Farmers warned of renewable energy ‘pitfalls’

Investing in renewable energy schemes can be fraught with pitfalls says Hugh Taylor from independent energy consultancy Roadnight Taylor.

He also commented, however, that the benefits are considerable, if you get it right.

“The days of simply putting solar panels on a barn roof and harvesting government incentives are long gone,” said Mr Taylor (pictured above).

“But there are still lots of opportunities to reduce energy bills and generate some extra income. Sadly, many installers are overselling schemes, leaving landowners with large bills and unrealistic financial returns.”

Issuing five key advice steps on how to make sure your renewable energy project is right, Mr Taylor continued:

  • Review your site energy demand and get a solution to fit your needs. Since the Feed-in-Tariff ended, the success of most schemes depends on using the energy generated on site, rather than exporting it to the grid. First review the half-hourly demand for electricity throughout the day and the year, then make sure any new scheme – if investment in one is appropriate at all – is sized optimally to offset purchased energy. An oversized scheme will ‘spill’ energy onto the grid for relatively low export revenues and will result in a lower return on investment.
  • Get grid connection applications prepared by independent experts. Since 2018 Distribution Network Operators have been able to charge fees to process connection applications – with some costing more than £8,000. In some cases installers are charging high fees for technically-flawed applications which are doomed to fail, while others are putting applications in their own name, leaving the client exposed to a potential ransoming of grid rights in exchange for a lease option or installation contract. For peace of mind, make sure your application is drawn up independently.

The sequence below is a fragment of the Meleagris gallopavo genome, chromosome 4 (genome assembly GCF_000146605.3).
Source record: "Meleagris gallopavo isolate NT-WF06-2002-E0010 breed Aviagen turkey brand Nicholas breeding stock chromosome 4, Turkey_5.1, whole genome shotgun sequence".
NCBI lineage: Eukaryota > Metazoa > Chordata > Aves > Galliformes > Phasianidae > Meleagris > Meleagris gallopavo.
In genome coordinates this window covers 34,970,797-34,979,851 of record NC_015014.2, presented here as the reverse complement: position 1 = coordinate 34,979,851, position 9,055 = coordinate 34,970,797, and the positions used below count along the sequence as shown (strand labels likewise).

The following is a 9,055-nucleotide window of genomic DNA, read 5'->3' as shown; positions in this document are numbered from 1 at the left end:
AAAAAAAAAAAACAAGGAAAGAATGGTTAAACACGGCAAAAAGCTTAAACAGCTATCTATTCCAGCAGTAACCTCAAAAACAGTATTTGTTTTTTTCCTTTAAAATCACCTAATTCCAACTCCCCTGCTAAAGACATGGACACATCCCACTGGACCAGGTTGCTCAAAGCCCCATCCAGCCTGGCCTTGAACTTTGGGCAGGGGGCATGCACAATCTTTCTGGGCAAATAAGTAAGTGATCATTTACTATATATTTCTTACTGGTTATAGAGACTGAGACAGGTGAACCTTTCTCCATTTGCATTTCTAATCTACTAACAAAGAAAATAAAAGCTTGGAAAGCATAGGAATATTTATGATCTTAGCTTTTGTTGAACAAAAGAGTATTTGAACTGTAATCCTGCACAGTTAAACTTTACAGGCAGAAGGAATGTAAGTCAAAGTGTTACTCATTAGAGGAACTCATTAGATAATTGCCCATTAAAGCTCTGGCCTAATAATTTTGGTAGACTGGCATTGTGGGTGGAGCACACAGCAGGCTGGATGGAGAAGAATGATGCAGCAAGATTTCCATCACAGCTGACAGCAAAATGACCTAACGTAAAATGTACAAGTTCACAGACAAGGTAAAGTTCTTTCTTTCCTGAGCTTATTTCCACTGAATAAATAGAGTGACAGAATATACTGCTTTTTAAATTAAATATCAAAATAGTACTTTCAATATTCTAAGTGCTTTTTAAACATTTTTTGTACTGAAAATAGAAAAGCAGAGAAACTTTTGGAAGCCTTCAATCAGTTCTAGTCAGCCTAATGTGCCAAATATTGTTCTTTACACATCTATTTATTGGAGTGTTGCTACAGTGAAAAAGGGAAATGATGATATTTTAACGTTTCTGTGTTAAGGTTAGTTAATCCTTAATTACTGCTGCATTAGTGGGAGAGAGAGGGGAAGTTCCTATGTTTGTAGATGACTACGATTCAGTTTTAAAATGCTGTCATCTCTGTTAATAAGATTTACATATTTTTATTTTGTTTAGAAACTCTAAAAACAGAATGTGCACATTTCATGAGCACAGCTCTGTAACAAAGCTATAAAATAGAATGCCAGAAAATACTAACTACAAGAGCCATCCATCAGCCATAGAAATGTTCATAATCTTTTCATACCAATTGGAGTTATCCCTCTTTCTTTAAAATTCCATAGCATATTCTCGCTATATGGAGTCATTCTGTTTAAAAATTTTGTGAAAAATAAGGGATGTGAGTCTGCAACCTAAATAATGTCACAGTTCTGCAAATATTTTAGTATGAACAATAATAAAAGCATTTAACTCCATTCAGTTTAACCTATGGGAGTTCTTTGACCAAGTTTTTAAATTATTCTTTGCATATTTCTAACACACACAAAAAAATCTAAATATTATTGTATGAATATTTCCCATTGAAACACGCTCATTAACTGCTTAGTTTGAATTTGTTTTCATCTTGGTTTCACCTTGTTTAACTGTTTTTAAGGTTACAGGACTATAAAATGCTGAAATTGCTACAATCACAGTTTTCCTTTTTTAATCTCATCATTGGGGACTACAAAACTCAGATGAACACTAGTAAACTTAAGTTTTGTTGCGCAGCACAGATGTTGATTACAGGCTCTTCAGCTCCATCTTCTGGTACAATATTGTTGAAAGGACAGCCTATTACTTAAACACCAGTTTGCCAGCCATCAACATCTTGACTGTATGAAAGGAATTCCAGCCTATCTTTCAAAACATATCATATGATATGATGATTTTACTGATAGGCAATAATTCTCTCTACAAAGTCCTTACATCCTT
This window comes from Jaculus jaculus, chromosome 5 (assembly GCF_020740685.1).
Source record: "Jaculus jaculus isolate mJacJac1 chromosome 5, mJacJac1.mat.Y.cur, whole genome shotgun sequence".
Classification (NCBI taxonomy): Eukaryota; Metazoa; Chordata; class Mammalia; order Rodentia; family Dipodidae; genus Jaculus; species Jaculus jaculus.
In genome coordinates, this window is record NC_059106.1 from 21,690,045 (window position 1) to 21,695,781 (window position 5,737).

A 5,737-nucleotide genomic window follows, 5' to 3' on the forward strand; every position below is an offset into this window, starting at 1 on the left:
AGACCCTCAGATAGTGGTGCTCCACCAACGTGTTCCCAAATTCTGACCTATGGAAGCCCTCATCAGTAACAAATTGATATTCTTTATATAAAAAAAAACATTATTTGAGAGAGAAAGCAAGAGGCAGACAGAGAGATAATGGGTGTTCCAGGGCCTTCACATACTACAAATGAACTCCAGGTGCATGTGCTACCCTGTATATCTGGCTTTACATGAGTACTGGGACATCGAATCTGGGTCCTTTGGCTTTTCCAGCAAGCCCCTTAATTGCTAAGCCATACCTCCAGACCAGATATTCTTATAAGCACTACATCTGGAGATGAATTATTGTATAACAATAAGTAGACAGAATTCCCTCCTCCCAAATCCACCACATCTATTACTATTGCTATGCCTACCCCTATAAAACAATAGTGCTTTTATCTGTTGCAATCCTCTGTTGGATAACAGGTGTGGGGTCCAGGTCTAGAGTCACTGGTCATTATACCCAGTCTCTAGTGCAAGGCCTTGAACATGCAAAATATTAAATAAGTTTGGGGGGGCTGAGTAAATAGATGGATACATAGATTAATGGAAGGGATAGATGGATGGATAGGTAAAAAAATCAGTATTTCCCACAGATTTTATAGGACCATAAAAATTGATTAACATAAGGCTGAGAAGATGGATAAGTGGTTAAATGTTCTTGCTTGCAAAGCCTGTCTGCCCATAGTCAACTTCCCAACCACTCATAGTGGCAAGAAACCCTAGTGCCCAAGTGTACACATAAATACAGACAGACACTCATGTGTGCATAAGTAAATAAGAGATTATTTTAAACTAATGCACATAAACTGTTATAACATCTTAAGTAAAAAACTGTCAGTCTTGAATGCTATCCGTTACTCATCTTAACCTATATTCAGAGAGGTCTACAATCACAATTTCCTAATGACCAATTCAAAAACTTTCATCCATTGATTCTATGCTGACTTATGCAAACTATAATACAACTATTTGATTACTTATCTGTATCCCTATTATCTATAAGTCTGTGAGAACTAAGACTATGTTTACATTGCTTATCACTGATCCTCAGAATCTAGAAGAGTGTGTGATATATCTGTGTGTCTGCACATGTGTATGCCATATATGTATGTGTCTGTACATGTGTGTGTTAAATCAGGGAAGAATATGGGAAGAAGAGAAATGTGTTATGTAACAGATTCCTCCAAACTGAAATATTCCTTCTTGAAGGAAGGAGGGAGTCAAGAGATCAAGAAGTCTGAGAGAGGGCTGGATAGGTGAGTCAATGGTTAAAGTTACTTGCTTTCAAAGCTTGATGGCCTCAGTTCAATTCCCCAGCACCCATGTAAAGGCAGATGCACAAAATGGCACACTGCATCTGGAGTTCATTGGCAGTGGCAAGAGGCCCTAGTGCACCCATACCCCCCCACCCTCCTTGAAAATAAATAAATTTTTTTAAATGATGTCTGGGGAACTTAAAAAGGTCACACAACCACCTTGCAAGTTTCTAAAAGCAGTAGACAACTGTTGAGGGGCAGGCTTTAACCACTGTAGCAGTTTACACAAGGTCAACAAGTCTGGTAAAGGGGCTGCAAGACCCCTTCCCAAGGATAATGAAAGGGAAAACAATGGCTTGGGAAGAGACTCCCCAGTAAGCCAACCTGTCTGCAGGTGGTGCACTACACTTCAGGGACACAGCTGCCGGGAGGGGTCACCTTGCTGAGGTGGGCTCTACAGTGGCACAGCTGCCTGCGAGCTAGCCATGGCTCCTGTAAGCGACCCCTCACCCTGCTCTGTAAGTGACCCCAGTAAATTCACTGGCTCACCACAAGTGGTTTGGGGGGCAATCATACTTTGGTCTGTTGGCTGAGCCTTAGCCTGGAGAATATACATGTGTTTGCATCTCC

• Put schemes out to competition between different installers. Once you have identified the right scheme (the best technology, size and configuration) and the grid connection offer has been secured in your own name, put the specification out to competition. Invite three of the best-performing installers for your proposed system, size and location to tender; this ensures you get the right system, from the right installer – and at the lowest cost.
  • Guard against profiteering installers. Unfortunately, installers are invariably opportunists, with many trying to sell clients as large a project as they can get away with. It’s crucial to compel your installer to put your best interests over their own.
  • Seek specialist, expert and independent advice. It’s important to have your site and any potential for schemes reviewed by an independent expert. Consider the technical, strategic and tactical aspects before committing to any system or installer. Making the wrong decision could be very expensive.
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